Today’s Leipzig Allgemeine musikalische Zeitung, Nr. 41 at col. 674-676 contains a substantial review of Beethoven’s Meeres-Stille und Glückliche Fahrt, op.112 in full score as printed by Steiner in Vienna. The thoughtful review is by former editor Johann Friedrich Rochlitz (1769-1842), who had visited Beethoven several times earlier this year in Vienna and also saw him in Baden bei Wien before his return to Leipzig.
After bemoaning the long absence of new compositions from Beethoven, Rochlitz delivers an appreciation of the piece, which combines two poems by Goethe (“Tiefe Stille herrscht im Wasser” and “Die Nebel zerreissen”) as two closely-connected choruses, with orchestral accompaniment. “The song, like the poem, is extremely simple and gently flowing: the orchestra, however, grasps the painterly quality of the contrasting natural scenes and presents them to the listener’s spiritual eye as far as possible….One can be sure that anyone who has a general sense of music and pays attention will find and recognize the traits of the witty descriptions, especially since the poet’s words serve as a commentary. The ‘deep silence‘ that you hear right at the beginning – no matter how strange it may seem – hardly lets you breathe. The ‘immensity,’ p. 4, cuts in powerfully and makes the return of the first picture that follows only more effective. After everything has sunk, as it were, into exhaustion, everything rests like ‘the sea, motionless,’ then, very gradually, the quiet movement begins (ritornello of the second choir) and increases, becomes more and more animated, and now the choir joins in freshly and powerfully: ‘The mist tears apart.‘ One has to smile; there is no other way….”
“If, on the first listen, one has surrendered oneself, as one should, to the total impression, then one has room to notice the art of the master when it is repeated. Here too we can promise the participants that they will each be be satisfied in their own regard. We relate these last remarks of ours first to the indicated passage, but not only to it, but also to several things that preceded and followed; e.g. the: ‘Geschwinde! Geschwinde!‘ [Quickly!] especially where it occurs for the second time and then more often; the same call: “Land!” and then (page 27 and onward) the gentle, touched repetition: ‘das Land!’ until the last joyful cheers, at the end: ‘das Land! das Land!'”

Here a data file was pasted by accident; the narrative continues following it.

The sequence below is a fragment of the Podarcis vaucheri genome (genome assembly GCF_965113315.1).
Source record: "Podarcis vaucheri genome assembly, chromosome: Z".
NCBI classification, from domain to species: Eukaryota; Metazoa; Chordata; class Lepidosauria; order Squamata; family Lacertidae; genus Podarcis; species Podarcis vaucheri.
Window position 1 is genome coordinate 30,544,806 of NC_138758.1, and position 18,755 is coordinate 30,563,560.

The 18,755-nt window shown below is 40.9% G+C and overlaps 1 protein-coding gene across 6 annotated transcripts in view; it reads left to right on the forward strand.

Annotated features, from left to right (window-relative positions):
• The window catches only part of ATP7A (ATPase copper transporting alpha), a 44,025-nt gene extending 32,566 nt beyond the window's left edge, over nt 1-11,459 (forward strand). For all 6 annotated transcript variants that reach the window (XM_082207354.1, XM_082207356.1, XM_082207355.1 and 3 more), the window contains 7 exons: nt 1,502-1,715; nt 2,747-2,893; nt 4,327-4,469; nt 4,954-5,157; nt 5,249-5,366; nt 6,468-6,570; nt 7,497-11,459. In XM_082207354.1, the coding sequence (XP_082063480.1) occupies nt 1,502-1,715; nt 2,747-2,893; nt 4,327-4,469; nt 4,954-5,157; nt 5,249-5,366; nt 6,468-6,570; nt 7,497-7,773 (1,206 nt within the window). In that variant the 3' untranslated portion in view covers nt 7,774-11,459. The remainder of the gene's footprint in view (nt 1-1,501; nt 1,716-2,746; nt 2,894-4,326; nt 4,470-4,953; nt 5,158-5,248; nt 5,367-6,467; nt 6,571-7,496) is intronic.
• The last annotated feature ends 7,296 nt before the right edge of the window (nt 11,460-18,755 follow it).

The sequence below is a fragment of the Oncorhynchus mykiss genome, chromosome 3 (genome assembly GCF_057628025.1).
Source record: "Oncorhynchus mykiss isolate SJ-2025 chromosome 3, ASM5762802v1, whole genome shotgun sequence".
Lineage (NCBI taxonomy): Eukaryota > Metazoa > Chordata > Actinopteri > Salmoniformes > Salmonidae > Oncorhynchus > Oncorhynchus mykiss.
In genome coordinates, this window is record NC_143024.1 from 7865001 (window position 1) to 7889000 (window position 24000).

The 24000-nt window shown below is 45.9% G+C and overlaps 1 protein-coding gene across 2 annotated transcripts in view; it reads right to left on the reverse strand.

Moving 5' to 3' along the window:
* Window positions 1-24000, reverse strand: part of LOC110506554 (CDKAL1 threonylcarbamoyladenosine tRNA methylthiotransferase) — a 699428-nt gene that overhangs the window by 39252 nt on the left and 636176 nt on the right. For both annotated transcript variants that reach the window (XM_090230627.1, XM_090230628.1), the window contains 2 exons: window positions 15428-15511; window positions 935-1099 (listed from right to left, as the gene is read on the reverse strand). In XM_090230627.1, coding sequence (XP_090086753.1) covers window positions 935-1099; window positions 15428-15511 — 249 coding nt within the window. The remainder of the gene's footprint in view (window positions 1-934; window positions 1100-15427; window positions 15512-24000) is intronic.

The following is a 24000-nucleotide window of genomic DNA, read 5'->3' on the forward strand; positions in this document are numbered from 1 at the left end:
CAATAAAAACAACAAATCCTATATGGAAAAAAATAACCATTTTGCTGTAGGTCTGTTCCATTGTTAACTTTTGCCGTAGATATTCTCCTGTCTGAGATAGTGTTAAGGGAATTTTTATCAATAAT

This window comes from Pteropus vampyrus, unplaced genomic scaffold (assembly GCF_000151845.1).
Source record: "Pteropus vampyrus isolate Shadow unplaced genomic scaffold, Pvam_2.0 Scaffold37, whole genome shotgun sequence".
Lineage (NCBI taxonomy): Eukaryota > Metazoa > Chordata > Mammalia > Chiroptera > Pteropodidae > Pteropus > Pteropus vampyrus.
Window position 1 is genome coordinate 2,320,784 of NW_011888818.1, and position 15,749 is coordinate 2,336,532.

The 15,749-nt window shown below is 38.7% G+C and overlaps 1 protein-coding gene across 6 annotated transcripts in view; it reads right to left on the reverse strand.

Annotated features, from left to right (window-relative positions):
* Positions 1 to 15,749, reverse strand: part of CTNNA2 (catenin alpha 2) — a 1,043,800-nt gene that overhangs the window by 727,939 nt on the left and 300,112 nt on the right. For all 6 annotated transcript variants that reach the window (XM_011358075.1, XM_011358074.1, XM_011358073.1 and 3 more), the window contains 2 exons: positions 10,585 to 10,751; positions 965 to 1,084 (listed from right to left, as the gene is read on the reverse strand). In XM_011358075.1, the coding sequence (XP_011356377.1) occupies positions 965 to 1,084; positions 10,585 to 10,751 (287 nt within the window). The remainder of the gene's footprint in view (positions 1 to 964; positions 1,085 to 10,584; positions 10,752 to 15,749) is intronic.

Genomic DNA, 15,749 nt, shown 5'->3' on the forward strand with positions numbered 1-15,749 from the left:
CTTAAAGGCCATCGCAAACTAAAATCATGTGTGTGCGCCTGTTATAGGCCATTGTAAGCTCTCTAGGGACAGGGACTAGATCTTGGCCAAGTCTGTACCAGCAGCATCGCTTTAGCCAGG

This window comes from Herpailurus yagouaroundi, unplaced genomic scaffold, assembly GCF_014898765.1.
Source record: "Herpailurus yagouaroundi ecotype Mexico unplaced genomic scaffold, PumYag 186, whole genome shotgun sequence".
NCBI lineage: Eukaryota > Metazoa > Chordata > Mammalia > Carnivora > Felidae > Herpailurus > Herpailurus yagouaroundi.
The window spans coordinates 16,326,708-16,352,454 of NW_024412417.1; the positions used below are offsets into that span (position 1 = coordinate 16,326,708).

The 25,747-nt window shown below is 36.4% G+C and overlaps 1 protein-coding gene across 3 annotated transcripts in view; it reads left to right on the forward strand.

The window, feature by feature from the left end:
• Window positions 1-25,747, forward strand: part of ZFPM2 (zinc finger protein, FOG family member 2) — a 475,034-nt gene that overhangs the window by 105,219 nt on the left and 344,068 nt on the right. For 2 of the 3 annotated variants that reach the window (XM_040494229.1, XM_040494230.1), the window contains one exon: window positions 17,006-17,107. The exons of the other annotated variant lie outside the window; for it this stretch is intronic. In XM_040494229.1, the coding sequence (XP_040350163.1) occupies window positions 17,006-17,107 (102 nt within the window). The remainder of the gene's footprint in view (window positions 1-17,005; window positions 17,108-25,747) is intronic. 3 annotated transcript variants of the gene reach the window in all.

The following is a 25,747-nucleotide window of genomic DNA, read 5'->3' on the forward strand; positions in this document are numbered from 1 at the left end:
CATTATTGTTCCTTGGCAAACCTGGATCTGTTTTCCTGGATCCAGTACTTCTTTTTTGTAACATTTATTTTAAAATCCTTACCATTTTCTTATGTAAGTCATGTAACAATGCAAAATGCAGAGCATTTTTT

“The whole thing is not difficult at all, or rather, it is easy to play; but it nevertheless requires the greatest precision in performance, especially with regard to the strength and weakness of the tones through all gradations, as noted in the score. The orchestra consists of a quartet, two flutes, two oboes, two A clarinets, two bassoons, two D and two G horns, trumpets and timpani. The score is beautifully engraved. The work is also published by the same publishing house in engraved parts and in piano reduction.”
“Since this writer has had the opportunity to learn about Beethoven’s latest works that have not yet been published, and since he knows that all music lovers take a great interest in B.’s works, he takes the pleasure of telling them that our master recently completed several overtures of different character and expression, and a great Mass for Archduke Rudolph, Prince-Bishop of Olmütz, Imperial Highness. The first of these will soon appear; the latter, given the most benevolent dispositions of that honored leader, we may perhaps hope to see communicated to the public, sooner or later.”
[The “several overtures” alluded to here are probably the Name-Day Overture op.115, completed in 1815, as well as The Ruins of Athens op.113 and King Stephan Overture op.117, both written in 1811 but all of which were as of yet unpublished. The Overture to The Ruins of Athens was published in full score and parts by Steiner in February, 1823. Steiner published the Name-Day Overture in April, 1825, while the Overture for King Stephan did not appear in score and parts until the summer of 1826. This list might also include the recently-premiered Consecration of the House Overture, op.124, although that was published in December 1825 by B. Schott in Mainz, rather than Steiner, who appears to have been Rochlitz’s source for this publication information.]
Meeresstille und glückliche Fahrt op.112 is here performed live in 2016 by the Brussels Chamber Orchestra and The New Baroque Times Voices, guest conductor Hansjörg Albrecht: